Yesterday, Eskom received a lifeline in the form of 50 million litres of diesel from PetroSA. Diesel isn’t free – and someone needs to pay the bill. It won’t be Eskom – at least not for the time being. It was the power provider’s poor management of money and maintenance that got the country into this mess in the first place. Who then? According to energy analyst Clyde Mallinson, it could be South Africans covering the bill.
The 50 million litres of diesel arrived at the Ankerlig and Gourikwa power stations yesterday, which allowed Eskom to downgrade the country to Stage 3 load shedding. Don’t expect it to last forever however – the diesel is expected to only last for the next two weeks. After that, we’re right back where we started unless someone else starts paying for the fuel.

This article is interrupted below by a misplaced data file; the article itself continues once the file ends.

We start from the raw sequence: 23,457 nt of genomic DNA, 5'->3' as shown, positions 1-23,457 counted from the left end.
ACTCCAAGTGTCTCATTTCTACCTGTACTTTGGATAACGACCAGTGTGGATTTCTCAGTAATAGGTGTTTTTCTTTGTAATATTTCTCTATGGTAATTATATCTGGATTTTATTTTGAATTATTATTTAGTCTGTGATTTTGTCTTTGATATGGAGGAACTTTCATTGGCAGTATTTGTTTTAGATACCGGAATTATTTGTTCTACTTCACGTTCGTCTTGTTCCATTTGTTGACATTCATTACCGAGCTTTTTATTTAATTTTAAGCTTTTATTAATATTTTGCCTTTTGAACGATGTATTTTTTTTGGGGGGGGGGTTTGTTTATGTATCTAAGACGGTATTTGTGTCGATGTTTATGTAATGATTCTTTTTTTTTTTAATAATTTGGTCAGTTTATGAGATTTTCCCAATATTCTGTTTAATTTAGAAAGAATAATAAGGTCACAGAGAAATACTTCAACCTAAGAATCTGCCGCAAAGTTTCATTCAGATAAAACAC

Check out the new schedules on EskomSePush to avoid any surprises.
Courtesy of the diesel recently supplied by PetroSA, loadshedding will be reduced to Stage 3 during the night throughout the weekend. pic.twitter.com/QLJeCLhsLm
— Eskom Hld SOC Ltd (@Eskom_SA) November 24, 2022
Making it our problem (again)
Speaking with 702, Mallinson said that Eskom would likely end up approaching the National Treasury, saying “either you pay us to pay them, or you pay them directly.”
“In the past, when Eskom overspent their budget on diesel, they got rapped on the knuckles by Nersa, (National Energy Regulator of South Africa) which said, ‘you didn’t prudently spend your money, you should have gotten more energy out of the coal stations’,” said Mallinson.
Yeah, that turned out well.
The likely conclusion is that taxpayer money will be funnelled into bailing out Eskom, yet again. Finance minister Enoch Godongwana and Pravin Gordhan are awaiting evaluation from the National Treasury of a plan that could see more money flowing in for Eskom’s diesel troubles. Should that fall through, it won’t be good for the country’s power situation.